Lea Wait, here. And I’m grumbling that it’s November.
True, Maine enjoyed a glorious summer. Our only complaint was that some days were a bit too hot and humid. (Only people in New England would complain about temperatures in the high 80s.)
Our fall has been equally beautiful … and it has lasted. Spectacular color, cool-but-not-cold days, and leaves still on some trees.
But now it’s November. Day light savings is in effect, which means the sunsets we enjoyed at 8:30 last summer will now be at 4:30. We’re nearing the shortest and darkest days of the year.
The outside water has been turned off, the bird bath put in the barn. The porch furniture is now inside, and our supplies of biobricks and wood fill the barn, to fuel the wood stove in Bob’s studio.
Storm windows and doors are in place. Balsam-filled “snakes’ are on window sills and in front of doors to help deflect winter winds.
Holidays are taking over. We just survived Halloween. (Sorry – all you witches and vampires and Trumps — it’s not my favorite day of the year.) Pumpkins and scarecrows are everywhere, and turkeys will soon be on sale in supermarkets, as well as parading across the lawn. Thanksgiving is the enemy of perpetual dieters like my husband and me. (Not that we diet then .. but we do feel slightly guilty!)
And then there’s Christmas. Since I’m married to a grinch and my children and grandchildren live far from Maine, I shop all year long, sort what I’ve found in September, and wrap in October. Right now I’m close to finishing the wrapping and have already prepared five or six cartons for mailing. There won’t be much more to do for Christmas except hang wreaths and maybe decorate a small Christmas tree. (With family miles away, there’s no excuse for baking. Unfortunately!)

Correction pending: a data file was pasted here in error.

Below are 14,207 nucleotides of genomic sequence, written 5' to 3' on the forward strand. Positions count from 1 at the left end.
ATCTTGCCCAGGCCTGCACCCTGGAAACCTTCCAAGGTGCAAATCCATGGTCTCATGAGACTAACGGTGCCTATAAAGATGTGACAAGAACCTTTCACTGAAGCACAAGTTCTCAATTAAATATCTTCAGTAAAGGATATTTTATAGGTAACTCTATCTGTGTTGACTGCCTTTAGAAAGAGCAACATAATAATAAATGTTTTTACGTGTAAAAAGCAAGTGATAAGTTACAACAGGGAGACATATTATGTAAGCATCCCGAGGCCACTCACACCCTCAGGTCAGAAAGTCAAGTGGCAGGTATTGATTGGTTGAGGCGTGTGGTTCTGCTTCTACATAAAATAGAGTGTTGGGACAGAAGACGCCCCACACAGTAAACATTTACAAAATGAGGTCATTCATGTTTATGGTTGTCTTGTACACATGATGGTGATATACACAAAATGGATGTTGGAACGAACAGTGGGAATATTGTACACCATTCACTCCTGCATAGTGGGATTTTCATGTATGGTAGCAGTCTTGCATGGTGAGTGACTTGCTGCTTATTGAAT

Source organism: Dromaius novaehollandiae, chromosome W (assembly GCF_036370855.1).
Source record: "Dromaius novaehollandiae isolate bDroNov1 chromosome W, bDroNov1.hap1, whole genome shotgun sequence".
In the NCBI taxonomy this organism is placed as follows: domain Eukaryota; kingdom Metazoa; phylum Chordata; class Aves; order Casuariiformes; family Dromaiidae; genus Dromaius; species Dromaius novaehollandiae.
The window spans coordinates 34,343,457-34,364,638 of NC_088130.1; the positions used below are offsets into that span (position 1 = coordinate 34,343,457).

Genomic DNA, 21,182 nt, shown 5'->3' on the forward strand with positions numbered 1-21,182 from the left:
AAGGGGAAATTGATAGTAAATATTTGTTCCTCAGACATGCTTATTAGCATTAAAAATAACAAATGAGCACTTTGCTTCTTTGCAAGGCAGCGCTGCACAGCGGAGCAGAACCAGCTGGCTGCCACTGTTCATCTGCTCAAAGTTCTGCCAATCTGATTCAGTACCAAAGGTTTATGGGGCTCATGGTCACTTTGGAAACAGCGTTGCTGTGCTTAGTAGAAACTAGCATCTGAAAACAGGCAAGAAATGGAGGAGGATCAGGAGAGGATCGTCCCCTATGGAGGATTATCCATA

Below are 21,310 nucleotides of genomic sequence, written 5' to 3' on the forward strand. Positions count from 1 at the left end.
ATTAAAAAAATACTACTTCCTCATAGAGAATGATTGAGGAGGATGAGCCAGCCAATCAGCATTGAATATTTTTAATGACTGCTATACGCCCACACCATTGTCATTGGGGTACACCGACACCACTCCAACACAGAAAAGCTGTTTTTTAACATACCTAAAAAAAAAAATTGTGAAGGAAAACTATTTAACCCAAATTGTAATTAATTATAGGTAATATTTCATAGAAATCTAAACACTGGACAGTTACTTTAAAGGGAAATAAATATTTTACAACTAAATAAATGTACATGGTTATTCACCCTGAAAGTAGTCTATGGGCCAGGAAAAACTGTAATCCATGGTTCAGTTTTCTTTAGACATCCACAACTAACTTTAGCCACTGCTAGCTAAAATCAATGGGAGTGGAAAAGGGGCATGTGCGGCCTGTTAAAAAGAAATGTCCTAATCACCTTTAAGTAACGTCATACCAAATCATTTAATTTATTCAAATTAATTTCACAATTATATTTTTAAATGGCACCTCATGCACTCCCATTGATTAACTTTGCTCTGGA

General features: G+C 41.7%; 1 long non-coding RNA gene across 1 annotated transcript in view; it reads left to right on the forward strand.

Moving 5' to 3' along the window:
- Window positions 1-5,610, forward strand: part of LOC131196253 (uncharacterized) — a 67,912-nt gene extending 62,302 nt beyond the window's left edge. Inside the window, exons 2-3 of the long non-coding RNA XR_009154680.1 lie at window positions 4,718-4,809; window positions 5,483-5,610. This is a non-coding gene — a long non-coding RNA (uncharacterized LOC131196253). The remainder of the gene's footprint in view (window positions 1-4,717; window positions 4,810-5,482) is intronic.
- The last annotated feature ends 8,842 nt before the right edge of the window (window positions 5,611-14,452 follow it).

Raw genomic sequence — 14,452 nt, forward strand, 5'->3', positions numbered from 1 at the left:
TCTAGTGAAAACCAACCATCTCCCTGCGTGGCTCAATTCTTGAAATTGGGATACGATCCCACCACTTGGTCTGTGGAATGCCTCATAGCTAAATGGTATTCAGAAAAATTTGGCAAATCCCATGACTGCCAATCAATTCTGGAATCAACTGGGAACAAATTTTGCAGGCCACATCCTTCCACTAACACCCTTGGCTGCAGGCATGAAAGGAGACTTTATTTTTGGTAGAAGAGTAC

What will November be this year for me? I’ve already spent November 1 sharing a booth at a craft fair in Waterville with Kathy Emerson, where we sold our books and caught up on writerly gossip. Next weekend, November 6-8, I’ll be (along with most of the other Maine Crime Writers) at Crime Bake, a mystery conference in Medford, Massachusetts. On November 14 I’ll be speaking at Maine Coast Books in Damariscotta at 11. And November 19-22 I’ll be at Studio 53 in Boothbay Harbor with other writers, artists, and craftsmen, selling our wares to Christmas shoppers.
All fun, if exhausting, activities!
And somewhere in between those dates, and after, I’ll be writing. My next book (the 4th in the Mainely Needlepoint series) is due to my editor January 4. (I’ve already asked for an extension — it was originally due December 1.) And Bob will be painting. We may watch a NetFlix movie early in the evening instead of watching a sunset.
We’ll hunker down.
Because, beginning December 20, the days will start getting longer.
And that’s always something to celebrate.
Lea Wait writes the Shadows Antique Print Mystery series (the most recent of which is Shadows on a Maine Christmas) and the Mainely Needlepoint series (the most recent of which is Threads of Evidence.) Her Uncertain Glory and Finest Kind, historical novels for ages 8-14, have just been issued in paperback.
Yep, you summed it up well though you left out a couple of things like now it’s unsafe to walk because its deer hunting season and don’t forget to plug in your SAD lights.
I am ready for to move on to our Thanksgiving celebration but I don’t want to think about Christmas yet.
Will you be doing a signing at Crime Bake?
Sounds like all is under control up there in Maine and that you’re writing activities are many. Great article, thanks for sharing!
Jewel — you’re absolutely right! (And my husband has one of those SAD lights!) And Mo,
I’ll be at Crime Bake (as will many of us) – but I won’t be doing a signing this year. I’m not on a panel or workshop, and those are the people who sign. (If anyone has copies of my books already and would like to bring them to the conference, of course, I’d be happy to sign those!) I’ll be signing Maine Coast Books in Damariscotta on November 14, and at the New England Mobile Book Fair in Newton Highlands, Massachusetts, December 3 from 6-7. Lea Wait
I love these stories of yours about everyday life and the cycles of being a writer. Thank you.
You put me in mind of home, Lea. I hope to be back by Spring. Days so short they are more a hint of light than full day in the winter are mind boggling for our friends in South Florida where I live now. But oh, the creativity of those long, dark, cold, stretches with nights heated by the wood stove. Yes, those are true writerly nights. Can’t wait to get back. Say “hey” to Waterville for me and that fantastic bar/restaurant in the old post office. My stomping grounds are further north. Wallagrass to be exact. I miss it so.